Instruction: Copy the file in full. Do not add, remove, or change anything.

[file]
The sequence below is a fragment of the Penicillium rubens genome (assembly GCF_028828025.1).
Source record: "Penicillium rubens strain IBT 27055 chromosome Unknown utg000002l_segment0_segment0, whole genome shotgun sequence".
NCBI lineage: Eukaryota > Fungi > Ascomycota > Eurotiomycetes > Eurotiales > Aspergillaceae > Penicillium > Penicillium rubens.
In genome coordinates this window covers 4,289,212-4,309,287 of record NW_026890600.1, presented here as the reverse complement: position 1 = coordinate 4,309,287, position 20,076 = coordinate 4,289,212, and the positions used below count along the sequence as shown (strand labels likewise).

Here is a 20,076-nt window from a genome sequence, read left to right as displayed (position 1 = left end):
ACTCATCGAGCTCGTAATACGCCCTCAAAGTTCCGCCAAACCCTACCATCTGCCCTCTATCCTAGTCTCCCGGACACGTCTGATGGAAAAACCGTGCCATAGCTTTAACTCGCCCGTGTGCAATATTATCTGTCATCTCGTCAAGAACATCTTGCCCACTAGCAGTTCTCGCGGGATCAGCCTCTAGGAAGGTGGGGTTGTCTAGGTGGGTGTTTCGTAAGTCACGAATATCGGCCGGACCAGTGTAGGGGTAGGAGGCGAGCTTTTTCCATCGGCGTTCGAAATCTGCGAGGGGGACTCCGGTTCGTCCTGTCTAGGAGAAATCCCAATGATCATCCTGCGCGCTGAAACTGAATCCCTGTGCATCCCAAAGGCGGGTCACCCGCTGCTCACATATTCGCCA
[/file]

The sequence below is a fragment of the Penicillium rubens genome (assembly GCF_028828025.1).
Source record: "Penicillium rubens strain IBT 27055 chromosome Unknown utg000002l_segment0_segment0, whole genome shotgun sequence".
NCBI lineage: Eukaryota > Fungi > Ascomycota > Eurotiomycetes > Eurotiales > Aspergillaceae > Penicillium > Penicillium rubens.
In genome coordinates this window covers 4,289,212-4,309,287 of record NW_026890600.1, presented here as the reverse complement: position 1 = coordinate 4,309,287, position 20,076 = coordinate 4,289,212, and the positions used below count along the sequence as shown (strand labels likewise).

Here is a 20,076-nt window from a genome sequence, read left to right as displayed (position 1 = left end):
ACTCATCGAGCTCGTAATACGCCCTCAAAGTTCCGCCAAACCCTACCATCTGCCCTCTATCCTAGTCTCCCGGACACGTCTGATGGAAAAACCGTGCCATAGCTTTAACTCGCCCGTGTGCAATATTATCTGTCATCTCGTCAAGAACATCTTGCCCACTAGCAGTTCTCGCGGGATCAGCCTCTAGGAAGGTGGGGTTGTCTAGGTGGGTGTTTCGTAAGTCACGAATATCGGCCGGACCAGTGTAGGGGTAGGAGGCGAGCTTTTTCCATCGGCGTTCGAAATCTGCGAGGGGGACTCCGGTTCGTCCTGTCTAGGAGAAATCCCAATGATCATCCTGCGCGCTGAAACTGAATCCCTGTGCATCCCAAAGGCGGGTCACCCGCTGCTCACATATTCGCCA